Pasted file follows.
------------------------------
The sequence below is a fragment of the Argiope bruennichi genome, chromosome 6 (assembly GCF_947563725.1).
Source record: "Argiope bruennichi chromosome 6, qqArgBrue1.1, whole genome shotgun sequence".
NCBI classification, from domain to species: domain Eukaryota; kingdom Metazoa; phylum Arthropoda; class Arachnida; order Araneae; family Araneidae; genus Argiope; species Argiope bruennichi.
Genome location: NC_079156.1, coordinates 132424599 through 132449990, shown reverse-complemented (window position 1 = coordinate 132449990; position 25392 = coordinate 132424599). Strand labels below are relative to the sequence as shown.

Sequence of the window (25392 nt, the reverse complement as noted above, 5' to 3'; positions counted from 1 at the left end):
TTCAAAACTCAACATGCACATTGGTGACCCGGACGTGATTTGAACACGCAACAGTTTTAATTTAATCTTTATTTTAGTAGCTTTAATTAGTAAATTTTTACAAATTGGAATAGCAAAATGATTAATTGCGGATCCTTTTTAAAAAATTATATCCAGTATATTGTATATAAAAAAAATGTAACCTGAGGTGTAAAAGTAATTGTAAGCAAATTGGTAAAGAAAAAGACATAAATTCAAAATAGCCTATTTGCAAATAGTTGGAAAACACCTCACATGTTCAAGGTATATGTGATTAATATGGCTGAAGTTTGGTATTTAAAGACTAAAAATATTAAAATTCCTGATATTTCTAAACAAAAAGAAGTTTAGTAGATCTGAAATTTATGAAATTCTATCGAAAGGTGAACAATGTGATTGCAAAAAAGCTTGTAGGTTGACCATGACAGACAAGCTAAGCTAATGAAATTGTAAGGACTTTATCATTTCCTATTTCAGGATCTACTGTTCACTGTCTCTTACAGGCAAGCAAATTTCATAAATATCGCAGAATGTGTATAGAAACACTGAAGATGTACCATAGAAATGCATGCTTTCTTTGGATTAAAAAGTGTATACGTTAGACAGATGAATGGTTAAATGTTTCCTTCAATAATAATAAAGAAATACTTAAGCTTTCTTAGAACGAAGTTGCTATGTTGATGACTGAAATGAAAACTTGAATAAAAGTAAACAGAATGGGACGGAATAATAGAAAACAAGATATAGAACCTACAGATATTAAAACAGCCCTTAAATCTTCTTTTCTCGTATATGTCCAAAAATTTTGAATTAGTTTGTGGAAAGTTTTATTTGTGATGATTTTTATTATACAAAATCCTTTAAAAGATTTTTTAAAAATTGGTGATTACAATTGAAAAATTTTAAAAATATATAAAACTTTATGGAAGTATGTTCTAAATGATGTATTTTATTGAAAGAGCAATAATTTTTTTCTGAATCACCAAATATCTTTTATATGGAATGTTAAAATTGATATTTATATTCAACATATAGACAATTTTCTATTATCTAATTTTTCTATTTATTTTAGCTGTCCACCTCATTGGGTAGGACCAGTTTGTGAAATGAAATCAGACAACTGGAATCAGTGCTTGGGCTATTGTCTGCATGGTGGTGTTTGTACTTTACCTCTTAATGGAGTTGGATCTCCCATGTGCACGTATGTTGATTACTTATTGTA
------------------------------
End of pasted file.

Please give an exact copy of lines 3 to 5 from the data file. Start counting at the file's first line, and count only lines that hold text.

NCBI classification, from domain to species: domain Eukaryota; kingdom Metazoa; phylum Arthropoda; class Arachnida; order Araneae; family Araneidae; genus Argiope; species Argiope bruennichi.
Genome location: NC_079156.1, coordinates 132424599 through 132449990, shown reverse-complemented (window position 1 = coordinate 132449990; position 25392 = coordinate 132424599). Strand labels below are relative to the sequence as shown.

Sequence of the window (25392 nt, the reverse complement as noted above, 5' to 3'; positions counted from 1 at the left end):